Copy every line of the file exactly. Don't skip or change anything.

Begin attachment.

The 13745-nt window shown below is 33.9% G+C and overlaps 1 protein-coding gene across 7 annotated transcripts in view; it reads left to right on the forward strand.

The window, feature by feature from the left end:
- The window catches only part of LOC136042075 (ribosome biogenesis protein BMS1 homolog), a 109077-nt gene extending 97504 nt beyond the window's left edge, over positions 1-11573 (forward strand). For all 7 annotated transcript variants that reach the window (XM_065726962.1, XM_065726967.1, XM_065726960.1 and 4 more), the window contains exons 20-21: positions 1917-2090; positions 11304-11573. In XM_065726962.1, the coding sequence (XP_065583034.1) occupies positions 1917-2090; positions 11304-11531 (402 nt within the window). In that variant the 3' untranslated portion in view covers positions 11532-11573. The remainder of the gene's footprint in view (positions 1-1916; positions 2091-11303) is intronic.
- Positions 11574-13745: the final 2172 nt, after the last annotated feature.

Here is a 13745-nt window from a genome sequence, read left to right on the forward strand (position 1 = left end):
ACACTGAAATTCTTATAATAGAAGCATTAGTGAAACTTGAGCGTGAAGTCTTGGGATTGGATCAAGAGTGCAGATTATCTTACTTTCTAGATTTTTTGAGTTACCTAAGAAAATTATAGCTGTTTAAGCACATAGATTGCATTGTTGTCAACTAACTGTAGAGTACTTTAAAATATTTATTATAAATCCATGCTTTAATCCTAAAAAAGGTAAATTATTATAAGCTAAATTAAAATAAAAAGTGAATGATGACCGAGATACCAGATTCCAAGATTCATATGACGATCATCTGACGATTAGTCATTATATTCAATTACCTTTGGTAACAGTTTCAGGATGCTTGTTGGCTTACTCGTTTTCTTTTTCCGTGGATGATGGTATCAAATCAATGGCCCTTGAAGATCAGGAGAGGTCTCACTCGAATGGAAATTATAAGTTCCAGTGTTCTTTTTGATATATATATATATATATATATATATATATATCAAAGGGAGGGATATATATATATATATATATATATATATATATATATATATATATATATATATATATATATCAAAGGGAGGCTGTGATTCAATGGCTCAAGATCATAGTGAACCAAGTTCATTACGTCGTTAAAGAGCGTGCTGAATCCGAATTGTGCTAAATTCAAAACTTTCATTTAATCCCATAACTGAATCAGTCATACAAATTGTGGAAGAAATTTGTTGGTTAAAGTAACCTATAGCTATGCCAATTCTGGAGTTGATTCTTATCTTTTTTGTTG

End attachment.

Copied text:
The 13745-nt window shown below is 33.9% G+C and overlaps 1 protein-coding gene across 7 annotated transcripts in view; it reads left to right on the forward strand.

The window, feature by feature from the left end:
- The window catches only part of LOC136042075 (ribosome biogenesis protein BMS1 homolog), a 109077-nt gene extending 97504 nt beyond the window's left edge, over positions 1-11573 (forward strand). For all 7 annotated transcript variants that reach the window (XM_065726962.1, XM_065726967.1, XM_065726960.1 and 4 more), the window contains exons 20-21: positions 1917-2090; positions 11304-11573. In XM_065726962.1, the coding sequence (XP_065583034.1) occupies positions 1917-2090; positions 11304-11531 (402 nt within the window). In that variant the 3' untranslated portion in view covers positions 11532-11573. The remainder of the gene's footprint in view (positions 1-1916; positions 2091-11303) is intronic.
- Positions 11574-13745: the final 2172 nt, after the last annotated feature.

Here is a 13745-nt window from a genome sequence, read left to right on the forward strand (position 1 = left end):
ACACTGAAATTCTTATAATAGAAGCATTAGTGAAACTTGAGCGTGAAGTCTTGGGATTGGATCAAGAGTGCAGATTATCTTACTTTCTAGATTTTTTGAGTTACCTAAGAAAATTATAGCTGTTTAAGCACATAGATTGCATTGTTGTCAACTAACTGTAGAGTACTTTAAAATATTTATTATAAATCCATGCTTTAATCCTAAAAAAGGTAAATTATTATAAGCTAAATTAAAATAAAAAGTGAATGATGACCGAGATACCAGATTCCAAGATTCATATGACGATCATCTGACGATTAGTCATTATATTCAATTACCTTTGGTAACAGTTTCAGGATGCTTGTTGGCTTACTCGTTTTCTTTTTCCGTGGATGATGGTATCAAATCAATGGCCCTTGAAGATCAGGAGAGGTCTCACTCGAATGGAAATTATAAGTTCCAGTGTTCTTTTTGATATATATATATATATATATATATATATATATCAAAGGGAGGGATATATATATATATATATATATATATATATATATATATATATATATATATATATATATATCAAAGGGAGGCTGTGATTCAATGGCTCAAGATCATAGTGAACCAAGTTCATTACGTCGTTAAAGAGCGTGCTGAATCCGAATTGTGCTAAATTCAAAACTTTCATTTAATCCCATAACTGAATCAGTCATACAAATTGTGGAAGAAATTTGTTGGTTAAAGTAACCTATAGCTATGCCAATTCTGGAGTTGATTCTTATCTTTTTTGTTG